Legal Research in Big Law Firms

April 12, 2016
  • Be familiar with print legal research guides
    1. If your firm has hired you to work on domestic U.S. law, be aware of the existence of Legal Research in a Nutshell, 11th edition.  KF240.C54 (2013). This book acknowledges that “many online sources are based on printed works and incorporate their structure and logic, and an understanding of their purpose and scope is needed for effective research whether it is done in print or online”.
    2. If your firm has hired you to work in Foreign Law, review Chapter 10: “The Law of Other Countries” in the 11th edition of Legal Research in a Nutshell (2013).
    3. If your firm has hired you to work in International Law, see Chapter 9: “International Law” in the 11th edition of Legal Research in a Nutshell (2013).

  • Be aware of online subject guides produced by Yale Law Library and the libraries of other top law schools. The top academic law library in any state may provide on its website an online subject guide for the law of that state. We have several excellent online research guides for domestic legal research, current and histrorical, including legislative history; foreign law, such as the Country-by-Country guide; various international law topics; and empirical research.

  • Understand the basic civics of the United States government, no matter in which area of law you have been hired to work. Three branches of government, federalism, separation of powers, how a bill becomes law, etc. Also, know the court system. The Nutshell can help.

  • Know that your firm, although nationally ranked, may ask you to work on matters involving U.S. state law, especially on matters taking place in the state in which your office is located.

  • Read the Wall Street Journal every day.

  • Whenever researching an area of the law you know nothing about:

    Define terms, by using a law dictionary, a dictionary of legal usage, a glossary, or Words and Phrases (which is available in multi-volume hardcopy or on Westlaw).
    2. Locate an overview of the area of the law you are researching, by looking at a treatise, a legal encyclopedia (CJS/Am. Jur.), state-based treatises (if appropriate), state-based encyclopedias, a law review article, or an annotated statute. Pay special attention to tables of contents, which provide additional overview.

  • Know how to conduct a legislative history. Consult the Nutshell or our online research guide for legislative history research. Be sure to look for already-compiled legislative histories in HeinOnline or Legislative Insight

  • Know the difference between a statute and a regulation; a statutory code and a regulatory code; a codified statute and a session law.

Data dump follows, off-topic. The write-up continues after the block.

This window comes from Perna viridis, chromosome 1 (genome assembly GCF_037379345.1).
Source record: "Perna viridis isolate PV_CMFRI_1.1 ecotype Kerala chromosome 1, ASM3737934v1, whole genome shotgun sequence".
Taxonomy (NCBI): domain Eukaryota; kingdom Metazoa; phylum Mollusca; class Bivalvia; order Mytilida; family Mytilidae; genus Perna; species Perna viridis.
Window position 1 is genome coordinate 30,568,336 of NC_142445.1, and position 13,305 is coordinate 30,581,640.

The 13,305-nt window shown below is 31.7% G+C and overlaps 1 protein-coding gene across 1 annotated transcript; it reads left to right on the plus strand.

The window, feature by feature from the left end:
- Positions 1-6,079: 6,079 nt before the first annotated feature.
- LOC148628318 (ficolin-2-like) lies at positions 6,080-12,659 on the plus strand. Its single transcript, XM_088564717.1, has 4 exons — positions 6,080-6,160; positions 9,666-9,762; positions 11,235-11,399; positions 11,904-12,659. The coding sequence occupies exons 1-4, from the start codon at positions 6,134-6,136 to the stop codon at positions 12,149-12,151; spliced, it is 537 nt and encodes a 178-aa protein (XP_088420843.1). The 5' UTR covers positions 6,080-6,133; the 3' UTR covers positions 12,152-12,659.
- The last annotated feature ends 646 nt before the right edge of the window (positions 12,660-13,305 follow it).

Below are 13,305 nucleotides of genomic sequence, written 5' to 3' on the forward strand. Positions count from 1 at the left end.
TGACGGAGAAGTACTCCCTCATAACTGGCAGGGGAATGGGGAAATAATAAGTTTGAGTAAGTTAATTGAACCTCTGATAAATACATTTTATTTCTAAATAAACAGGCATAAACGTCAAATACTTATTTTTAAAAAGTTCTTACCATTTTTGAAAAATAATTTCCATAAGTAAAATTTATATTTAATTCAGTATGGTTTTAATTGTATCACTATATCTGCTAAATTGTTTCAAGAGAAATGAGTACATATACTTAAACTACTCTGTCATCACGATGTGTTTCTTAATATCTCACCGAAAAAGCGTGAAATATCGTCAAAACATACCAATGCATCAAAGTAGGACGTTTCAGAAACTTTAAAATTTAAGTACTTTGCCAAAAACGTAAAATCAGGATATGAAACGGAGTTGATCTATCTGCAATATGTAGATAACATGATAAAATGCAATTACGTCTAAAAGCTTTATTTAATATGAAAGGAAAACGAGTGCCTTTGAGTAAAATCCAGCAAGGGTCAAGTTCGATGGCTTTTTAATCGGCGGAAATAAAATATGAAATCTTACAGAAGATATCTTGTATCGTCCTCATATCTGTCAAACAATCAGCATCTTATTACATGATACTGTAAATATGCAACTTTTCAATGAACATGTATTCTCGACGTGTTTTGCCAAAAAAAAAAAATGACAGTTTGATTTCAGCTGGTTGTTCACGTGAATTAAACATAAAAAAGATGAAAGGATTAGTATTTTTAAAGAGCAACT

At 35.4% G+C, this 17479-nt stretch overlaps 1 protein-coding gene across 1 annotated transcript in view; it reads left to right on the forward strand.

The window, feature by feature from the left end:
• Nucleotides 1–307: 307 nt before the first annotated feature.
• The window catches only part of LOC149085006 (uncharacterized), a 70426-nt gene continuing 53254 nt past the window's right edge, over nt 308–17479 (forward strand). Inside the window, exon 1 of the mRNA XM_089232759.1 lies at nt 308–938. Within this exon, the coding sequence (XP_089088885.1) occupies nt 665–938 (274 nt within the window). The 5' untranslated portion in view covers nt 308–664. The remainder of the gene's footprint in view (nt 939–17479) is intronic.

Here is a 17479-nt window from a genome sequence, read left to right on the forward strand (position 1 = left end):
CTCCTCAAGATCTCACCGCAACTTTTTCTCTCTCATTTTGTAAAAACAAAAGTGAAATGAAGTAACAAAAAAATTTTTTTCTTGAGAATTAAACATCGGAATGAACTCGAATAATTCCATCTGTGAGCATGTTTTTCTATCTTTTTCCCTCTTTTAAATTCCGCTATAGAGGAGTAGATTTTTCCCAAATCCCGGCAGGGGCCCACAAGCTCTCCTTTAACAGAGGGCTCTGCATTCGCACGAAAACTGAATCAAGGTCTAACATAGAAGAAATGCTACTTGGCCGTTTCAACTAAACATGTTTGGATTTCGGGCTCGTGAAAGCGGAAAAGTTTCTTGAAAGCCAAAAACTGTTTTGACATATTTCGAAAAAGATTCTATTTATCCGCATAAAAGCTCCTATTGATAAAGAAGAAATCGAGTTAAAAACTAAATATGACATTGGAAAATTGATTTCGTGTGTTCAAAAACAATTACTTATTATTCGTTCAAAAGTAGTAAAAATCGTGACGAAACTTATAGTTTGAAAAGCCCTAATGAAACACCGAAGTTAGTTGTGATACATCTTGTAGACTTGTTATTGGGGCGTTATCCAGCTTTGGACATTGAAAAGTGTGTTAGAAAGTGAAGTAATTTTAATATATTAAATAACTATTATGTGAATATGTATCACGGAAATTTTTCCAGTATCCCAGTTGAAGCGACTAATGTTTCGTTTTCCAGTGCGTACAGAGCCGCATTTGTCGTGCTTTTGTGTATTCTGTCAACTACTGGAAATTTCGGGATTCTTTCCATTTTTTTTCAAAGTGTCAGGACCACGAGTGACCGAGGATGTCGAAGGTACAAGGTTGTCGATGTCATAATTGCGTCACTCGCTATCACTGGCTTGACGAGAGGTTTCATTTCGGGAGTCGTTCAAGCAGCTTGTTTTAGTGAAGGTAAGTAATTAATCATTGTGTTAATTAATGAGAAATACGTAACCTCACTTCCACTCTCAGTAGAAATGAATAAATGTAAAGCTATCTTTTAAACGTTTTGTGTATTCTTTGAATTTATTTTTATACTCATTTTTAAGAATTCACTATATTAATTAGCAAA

• Introduce yourself to the firm’s library staff.

    They are service-oriented professionals. They are there to help.
    2. They know about the firm. They know about its collections, including the firm’s records from its previous work on current matters. They can help you avoid reinventing the wheel, if the matter has already been researched, and the firm’s previous research is on file, in-house.
    3. Learn about all training opportunities and workshops. Make use of them.
    4. Understand that Big Firms are constantly monitoring the costs (to the firm or its clients) of legal research databases. Learn to search efficiently while you are enrolled in law school. A firm, as a result of its monitoring, may ask you to take in-house training to improve your effectiveness as an online user. Do follow their suggestion.
    5. The partner may use only Westlaw, while you prefer Lexis. Be prepared to switch preferences.
    6. Know that you may be asked to search for “all of the cases” or “any case”. To respond fully to this sort of question, you will need to search both Lexis and Westlaw, because it is not safe to assume that Westlaw and Lexis have catalogued exactly the same “unpublished” decisions.
    7. Find out about the firm’s policy on contacting customer service reference attorneys at Lexis/Westlaw/BLaw. Some firms encourage it. 

  • Take ownership of a project. Pose appropriate questions about the project to the person who assigns it; do not start down the wrong path. Pose questions to library staff, if suitable; do not try to turn the project over to them. For summer associates, most firms’ librarians are prepared to teach, help, coach, guide, mentor, and help with the development of search strategies. For incoming attorneys, most firms’ librarians will offer help that does not constitute the practice of law.

  • Be useful. Be reliable. Be dependable. Be engaged. Establish trust. Have skills.
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